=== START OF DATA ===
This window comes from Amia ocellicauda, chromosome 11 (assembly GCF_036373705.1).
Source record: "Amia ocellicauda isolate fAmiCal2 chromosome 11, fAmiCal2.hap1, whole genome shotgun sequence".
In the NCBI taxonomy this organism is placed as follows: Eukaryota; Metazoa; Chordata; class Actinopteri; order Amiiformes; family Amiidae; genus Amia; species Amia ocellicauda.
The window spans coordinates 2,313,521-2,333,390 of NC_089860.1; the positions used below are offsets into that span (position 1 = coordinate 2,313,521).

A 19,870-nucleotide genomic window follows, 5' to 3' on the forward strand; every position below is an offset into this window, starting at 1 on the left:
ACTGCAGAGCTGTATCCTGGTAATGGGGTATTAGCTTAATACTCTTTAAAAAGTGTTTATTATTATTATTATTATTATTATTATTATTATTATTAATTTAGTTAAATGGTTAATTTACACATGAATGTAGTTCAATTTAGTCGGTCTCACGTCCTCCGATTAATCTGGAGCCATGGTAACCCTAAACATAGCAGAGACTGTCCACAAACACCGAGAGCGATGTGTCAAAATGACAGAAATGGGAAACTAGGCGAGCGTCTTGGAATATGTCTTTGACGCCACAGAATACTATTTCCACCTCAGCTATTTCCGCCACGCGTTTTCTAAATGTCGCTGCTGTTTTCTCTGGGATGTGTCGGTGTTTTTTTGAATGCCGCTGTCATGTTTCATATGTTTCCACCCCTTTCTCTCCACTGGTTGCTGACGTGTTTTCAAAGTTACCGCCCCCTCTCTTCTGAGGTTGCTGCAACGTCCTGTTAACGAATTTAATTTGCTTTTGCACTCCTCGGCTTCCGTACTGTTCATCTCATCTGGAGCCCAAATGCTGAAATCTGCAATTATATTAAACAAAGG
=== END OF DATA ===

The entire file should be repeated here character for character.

This window comes from Amia ocellicauda, chromosome 11 (assembly GCF_036373705.1).
Source record: "Amia ocellicauda isolate fAmiCal2 chromosome 11, fAmiCal2.hap1, whole genome shotgun sequence".
In the NCBI taxonomy this organism is placed as follows: Eukaryota; Metazoa; Chordata; class Actinopteri; order Amiiformes; family Amiidae; genus Amia; species Amia ocellicauda.
The window spans coordinates 2,313,521-2,333,390 of NC_089860.1; the positions used below are offsets into that span (position 1 = coordinate 2,313,521).

A 19,870-nucleotide genomic window follows, 5' to 3' on the forward strand; every position below is an offset into this window, starting at 1 on the left:
ACTGCAGAGCTGTATCCTGGTAATGGGGTATTAGCTTAATACTCTTTAAAAAGTGTTTATTATTATTATTATTATTATTATTATTATTATTATTAATTTAGTTAAATGGTTAATTTACACATGAATGTAGTTCAATTTAGTCGGTCTCACGTCCTCCGATTAATCTGGAGCCATGGTAACCCTAAACATAGCAGAGACTGTCCACAAACACCGAGAGCGATGTGTCAAAATGACAGAAATGGGAAACTAGGCGAGCGTCTTGGAATATGTCTTTGACGCCACAGAATACTATTTCCACCTCAGCTATTTCCGCCACGCGTTTTCTAAATGTCGCTGCTGTTTTCTCTGGGATGTGTCGGTGTTTTTTTGAATGCCGCTGTCATGTTTCATATGTTTCCACCCCTTTCTCTCCACTGGTTGCTGACGTGTTTTCAAAGTTACCGCCCCCTCTCTTCTGAGGTTGCTGCAACGTCCTGTTAACGAATTTAATTTGCTTTTGCACTCCTCGGCTTCCGTACTGTTCATCTCATCTGGAGCCCAAATGCTGAAATCTGCAATTATATTAAACAAAGG